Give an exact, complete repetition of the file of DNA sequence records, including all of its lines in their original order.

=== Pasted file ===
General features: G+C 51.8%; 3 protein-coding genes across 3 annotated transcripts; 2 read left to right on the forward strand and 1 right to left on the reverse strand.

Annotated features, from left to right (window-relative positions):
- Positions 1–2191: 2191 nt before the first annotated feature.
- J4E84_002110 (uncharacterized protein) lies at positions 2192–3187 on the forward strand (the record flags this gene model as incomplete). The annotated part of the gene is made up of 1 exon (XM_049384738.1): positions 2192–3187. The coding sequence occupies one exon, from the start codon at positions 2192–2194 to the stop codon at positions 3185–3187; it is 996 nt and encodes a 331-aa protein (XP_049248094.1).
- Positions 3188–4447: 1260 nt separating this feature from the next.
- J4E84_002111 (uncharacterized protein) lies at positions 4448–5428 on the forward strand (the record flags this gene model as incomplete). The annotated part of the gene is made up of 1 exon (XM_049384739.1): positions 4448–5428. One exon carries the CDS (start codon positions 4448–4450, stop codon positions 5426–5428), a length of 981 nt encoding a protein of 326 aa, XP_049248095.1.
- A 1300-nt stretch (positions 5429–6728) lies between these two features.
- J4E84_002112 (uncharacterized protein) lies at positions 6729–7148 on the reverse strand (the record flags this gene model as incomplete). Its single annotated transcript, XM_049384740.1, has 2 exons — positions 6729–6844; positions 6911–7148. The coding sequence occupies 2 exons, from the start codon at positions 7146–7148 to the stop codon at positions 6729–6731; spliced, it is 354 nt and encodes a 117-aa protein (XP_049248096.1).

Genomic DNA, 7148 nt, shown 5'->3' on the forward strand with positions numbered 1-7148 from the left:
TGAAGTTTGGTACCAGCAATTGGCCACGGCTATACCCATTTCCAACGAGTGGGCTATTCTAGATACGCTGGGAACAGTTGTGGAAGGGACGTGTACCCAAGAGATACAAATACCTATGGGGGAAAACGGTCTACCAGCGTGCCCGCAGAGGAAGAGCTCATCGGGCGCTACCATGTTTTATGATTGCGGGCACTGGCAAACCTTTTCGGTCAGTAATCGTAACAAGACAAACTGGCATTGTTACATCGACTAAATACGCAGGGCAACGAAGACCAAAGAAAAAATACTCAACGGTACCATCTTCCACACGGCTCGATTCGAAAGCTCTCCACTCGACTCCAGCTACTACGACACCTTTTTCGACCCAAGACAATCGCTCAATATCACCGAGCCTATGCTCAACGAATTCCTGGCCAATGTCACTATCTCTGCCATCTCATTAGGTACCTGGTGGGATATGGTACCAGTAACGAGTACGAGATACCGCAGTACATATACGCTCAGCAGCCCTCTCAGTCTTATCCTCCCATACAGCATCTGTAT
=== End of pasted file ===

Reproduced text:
General features: G+C 51.8%; 3 protein-coding genes across 3 annotated transcripts; 2 read left to right on the forward strand and 1 right to left on the reverse strand.

Annotated features, from left to right (window-relative positions):
- Positions 1–2191: 2191 nt before the first annotated feature.
- J4E84_002110 (uncharacterized protein) lies at positions 2192–3187 on the forward strand (the record flags this gene model as incomplete). The annotated part of the gene is made up of 1 exon (XM_049384738.1): positions 2192–3187. The coding sequence occupies one exon, from the start codon at positions 2192–2194 to the stop codon at positions 3185–3187; it is 996 nt and encodes a 331-aa protein (XP_049248094.1).
- Positions 3188–4447: 1260 nt separating this feature from the next.
- J4E84_002111 (uncharacterized protein) lies at positions 4448–5428 on the forward strand (the record flags this gene model as incomplete). The annotated part of the gene is made up of 1 exon (XM_049384739.1): positions 4448–5428. One exon carries the CDS (start codon positions 4448–4450, stop codon positions 5426–5428), a length of 981 nt encoding a protein of 326 aa, XP_049248095.1.
- A 1300-nt stretch (positions 5429–6728) lies between these two features.
- J4E84_002112 (uncharacterized protein) lies at positions 6729–7148 on the reverse strand (the record flags this gene model as incomplete). Its single annotated transcript, XM_049384740.1, has 2 exons — positions 6729–6844; positions 6911–7148. The coding sequence occupies 2 exons, from the start codon at positions 7146–7148 to the stop codon at positions 6729–6731; spliced, it is 354 nt and encodes a 117-aa protein (XP_049248096.1).

Genomic DNA, 7148 nt, shown 5'->3' on the forward strand with positions numbered 1-7148 from the left:
TGAAGTTTGGTACCAGCAATTGGCCACGGCTATACCCATTTCCAACGAGTGGGCTATTCTAGATACGCTGGGAACAGTTGTGGAAGGGACGTGTACCCAAGAGATACAAATACCTATGGGGGAAAACGGTCTACCAGCGTGCCCGCAGAGGAAGAGCTCATCGGGCGCTACCATGTTTTATGATTGCGGGCACTGGCAAACCTTTTCGGTCAGTAATCGTAACAAGACAAACTGGCATTGTTACATCGACTAAATACGCAGGGCAACGAAGACCAAAGAAAAAATACTCAACGGTACCATCTTCCACACGGCTCGATTCGAAAGCTCTCCACTCGACTCCAGCTACTACGACACCTTTTTCGACCCAAGACAATCGCTCAATATCACCGAGCCTATGCTCAACGAATTCCTGGCCAATGTCACTATCTCTGCCATCTCATTAGGTACCTGGTGGGATATGGTACCAGTAACGAGTACGAGATACCGCAGTACATATACGCTCAGCAGCCCTCTCAGTCTTATCCTCCCATACAGCATCTGTAT